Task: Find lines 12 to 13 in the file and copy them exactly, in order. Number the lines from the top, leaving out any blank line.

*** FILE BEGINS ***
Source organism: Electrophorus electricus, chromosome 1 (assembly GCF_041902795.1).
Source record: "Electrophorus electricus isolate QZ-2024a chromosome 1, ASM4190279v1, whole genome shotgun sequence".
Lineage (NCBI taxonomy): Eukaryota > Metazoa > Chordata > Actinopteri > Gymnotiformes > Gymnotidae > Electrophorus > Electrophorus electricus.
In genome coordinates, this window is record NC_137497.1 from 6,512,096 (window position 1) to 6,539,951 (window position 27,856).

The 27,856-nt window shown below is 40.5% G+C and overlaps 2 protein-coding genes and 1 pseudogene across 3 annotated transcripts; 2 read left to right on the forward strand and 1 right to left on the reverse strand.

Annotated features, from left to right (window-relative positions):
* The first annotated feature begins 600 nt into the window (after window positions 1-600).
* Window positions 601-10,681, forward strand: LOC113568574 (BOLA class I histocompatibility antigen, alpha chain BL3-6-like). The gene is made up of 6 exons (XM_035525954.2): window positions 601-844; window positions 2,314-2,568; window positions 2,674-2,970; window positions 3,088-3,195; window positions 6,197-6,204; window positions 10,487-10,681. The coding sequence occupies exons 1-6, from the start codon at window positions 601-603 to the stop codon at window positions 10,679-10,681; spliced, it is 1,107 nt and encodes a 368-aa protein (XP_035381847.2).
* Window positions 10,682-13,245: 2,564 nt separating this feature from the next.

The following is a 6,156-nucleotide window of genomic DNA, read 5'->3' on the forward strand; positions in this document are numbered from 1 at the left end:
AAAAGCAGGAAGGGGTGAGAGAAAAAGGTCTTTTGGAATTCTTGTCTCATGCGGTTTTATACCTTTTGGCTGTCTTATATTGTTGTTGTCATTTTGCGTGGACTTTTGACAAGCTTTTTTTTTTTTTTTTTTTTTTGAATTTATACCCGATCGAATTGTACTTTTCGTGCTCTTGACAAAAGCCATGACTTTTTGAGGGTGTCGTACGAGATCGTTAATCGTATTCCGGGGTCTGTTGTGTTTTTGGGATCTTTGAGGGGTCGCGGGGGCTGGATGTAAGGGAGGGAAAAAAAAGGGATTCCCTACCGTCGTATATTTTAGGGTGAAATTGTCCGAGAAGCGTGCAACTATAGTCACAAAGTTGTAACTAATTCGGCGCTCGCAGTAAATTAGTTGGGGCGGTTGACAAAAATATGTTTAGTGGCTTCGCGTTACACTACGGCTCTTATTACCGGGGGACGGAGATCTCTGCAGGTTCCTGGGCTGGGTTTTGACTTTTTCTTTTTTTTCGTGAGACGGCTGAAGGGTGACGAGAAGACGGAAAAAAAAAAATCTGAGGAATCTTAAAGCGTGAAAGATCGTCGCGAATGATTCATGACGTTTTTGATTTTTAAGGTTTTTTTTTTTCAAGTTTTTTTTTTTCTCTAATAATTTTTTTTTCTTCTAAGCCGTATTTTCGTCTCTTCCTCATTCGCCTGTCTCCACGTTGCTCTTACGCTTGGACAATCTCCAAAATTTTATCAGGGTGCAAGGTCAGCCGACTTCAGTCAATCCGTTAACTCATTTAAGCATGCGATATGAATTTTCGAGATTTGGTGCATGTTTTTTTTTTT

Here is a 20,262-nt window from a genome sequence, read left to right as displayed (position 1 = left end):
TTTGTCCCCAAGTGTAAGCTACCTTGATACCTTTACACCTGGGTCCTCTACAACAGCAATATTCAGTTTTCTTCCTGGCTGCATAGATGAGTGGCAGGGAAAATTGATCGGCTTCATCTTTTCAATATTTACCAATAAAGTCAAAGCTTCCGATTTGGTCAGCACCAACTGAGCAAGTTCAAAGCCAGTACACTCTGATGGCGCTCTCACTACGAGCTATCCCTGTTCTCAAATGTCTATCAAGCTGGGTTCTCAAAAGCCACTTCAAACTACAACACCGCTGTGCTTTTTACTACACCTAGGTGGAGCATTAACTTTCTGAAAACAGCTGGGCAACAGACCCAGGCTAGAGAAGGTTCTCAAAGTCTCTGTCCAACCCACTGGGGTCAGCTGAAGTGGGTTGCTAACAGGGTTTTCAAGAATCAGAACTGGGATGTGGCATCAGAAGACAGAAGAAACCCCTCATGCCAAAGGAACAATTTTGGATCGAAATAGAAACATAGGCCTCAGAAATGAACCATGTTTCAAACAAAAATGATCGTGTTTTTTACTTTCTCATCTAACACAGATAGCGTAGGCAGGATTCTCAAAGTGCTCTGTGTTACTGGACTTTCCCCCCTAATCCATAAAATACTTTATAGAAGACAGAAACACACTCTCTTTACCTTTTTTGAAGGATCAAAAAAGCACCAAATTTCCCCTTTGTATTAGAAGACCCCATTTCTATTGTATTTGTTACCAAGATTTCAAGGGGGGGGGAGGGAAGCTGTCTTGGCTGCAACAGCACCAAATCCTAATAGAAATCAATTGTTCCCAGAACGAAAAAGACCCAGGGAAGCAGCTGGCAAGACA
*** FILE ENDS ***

Here is a 20,262-nt window from a genome sequence, read left to right as displayed (position 1 = left end):
TTTGTCCCCAAGTGTAAGCTACCTTGATACCTTTACACCTGGGTCCTCTACAACAGCAATATTCAGTTTTCTTCCTGGCTGCATAGATGAGTGGCAGGGAAAATTGATCGGCTTCATCTTTTCAATATTTACCAATAAAGTCAAAGCTTCCGATTTGGTCAGCACCAACTGAGCAAGTTCAAAGCCAGTACACTCTGATGGCGCTCTCACTACGAGCTATCCCTGTTCTCAAATGTCTATCAAGCTGGGTTCTCAAAAGCCACTTCAAACTACAACACCGCTGTGCTTTTTACTACACCTAGGTGGAGCATTAACTTTCTGAAAACAGCTGGGCAACAGACCCAGGCTAGAGAAGGTTCTCAAAGTCTCTGTCCAACCCACTGGGGTCAGCTGAAGTGGGTTGCTAACAGGGTTTTCAAGAATCAGAACTGGGATGTGGCATCAGAAGACAGAAGAAACCCCTCATGCCAAAGGAACAATTTTGGATCGAAATAGAAACATAGGCCTCAGAAATGAACCATGTTTCAAACAAAAATGATCGTGTTTTTTACTTTCTCATCTAACACAGATAGCGTAGGCAGGATTCTCAAAGTGCTCTGTGTTACTGGACTTTCCCCCCTAATCCATAAAATACTTTATAGAAGACAGAAACACACTCTCTTTACCTTTTTTGAAGGATCAAAAAAGCACCAAATTTCCCCTTTGTATTAGAAGACCCCATTTCTATTGTATTTGTTACCAAGATTTCAAGGGGGGGGGAGGGAAGCTGTCTTGGCTGCAACAGCACCAAATCCTAATAGAAATCAATTGTTCCCAGAACGAAAAAGACCCAGGGAAGCAGCTGGCAAGACA